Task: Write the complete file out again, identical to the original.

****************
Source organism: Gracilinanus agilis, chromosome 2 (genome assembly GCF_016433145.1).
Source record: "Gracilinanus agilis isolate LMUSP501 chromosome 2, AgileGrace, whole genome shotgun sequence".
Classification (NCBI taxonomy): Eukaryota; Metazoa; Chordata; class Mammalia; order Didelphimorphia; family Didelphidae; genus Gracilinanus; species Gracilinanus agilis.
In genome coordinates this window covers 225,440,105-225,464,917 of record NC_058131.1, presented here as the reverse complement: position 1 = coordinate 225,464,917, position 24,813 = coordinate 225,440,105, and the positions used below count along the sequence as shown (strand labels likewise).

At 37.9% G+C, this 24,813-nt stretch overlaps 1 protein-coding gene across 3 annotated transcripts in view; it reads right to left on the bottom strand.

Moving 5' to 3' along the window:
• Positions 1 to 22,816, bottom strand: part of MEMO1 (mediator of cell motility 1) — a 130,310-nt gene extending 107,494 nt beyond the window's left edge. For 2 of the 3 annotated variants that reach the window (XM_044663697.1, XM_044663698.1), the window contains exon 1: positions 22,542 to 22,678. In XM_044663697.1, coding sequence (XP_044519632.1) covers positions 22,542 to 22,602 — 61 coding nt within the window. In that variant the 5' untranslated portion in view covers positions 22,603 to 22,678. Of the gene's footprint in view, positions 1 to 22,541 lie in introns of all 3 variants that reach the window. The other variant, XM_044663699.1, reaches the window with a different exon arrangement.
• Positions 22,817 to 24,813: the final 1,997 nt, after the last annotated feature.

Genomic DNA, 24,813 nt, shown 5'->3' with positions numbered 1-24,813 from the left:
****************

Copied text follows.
Source organism: Gracilinanus agilis, chromosome 2 (genome assembly GCF_016433145.1).
Source record: "Gracilinanus agilis isolate LMUSP501 chromosome 2, AgileGrace, whole genome shotgun sequence".
Classification (NCBI taxonomy): Eukaryota; Metazoa; Chordata; class Mammalia; order Didelphimorphia; family Didelphidae; genus Gracilinanus; species Gracilinanus agilis.
In genome coordinates this window covers 225,440,105-225,464,917 of record NC_058131.1, presented here as the reverse complement: position 1 = coordinate 225,464,917, position 24,813 = coordinate 225,440,105, and the positions used below count along the sequence as shown (strand labels likewise).

At 37.9% G+C, this 24,813-nt stretch overlaps 1 protein-coding gene across 3 annotated transcripts in view; it reads right to left on the bottom strand.

Moving 5' to 3' along the window:
• Positions 1 to 22,816, bottom strand: part of MEMO1 (mediator of cell motility 1) — a 130,310-nt gene extending 107,494 nt beyond the window's left edge. For 2 of the 3 annotated variants that reach the window (XM_044663697.1, XM_044663698.1), the window contains exon 1: positions 22,542 to 22,678. In XM_044663697.1, coding sequence (XP_044519632.1) covers positions 22,542 to 22,602 — 61 coding nt within the window. In that variant the 5' untranslated portion in view covers positions 22,603 to 22,678. Of the gene's footprint in view, positions 1 to 22,541 lie in introns of all 3 variants that reach the window. The other variant, XM_044663699.1, reaches the window with a different exon arrangement.
• Positions 22,817 to 24,813: the final 1,997 nt, after the last annotated feature.

Genomic DNA, 24,813 nt, shown 5'->3' with positions numbered 1-24,813 from the left: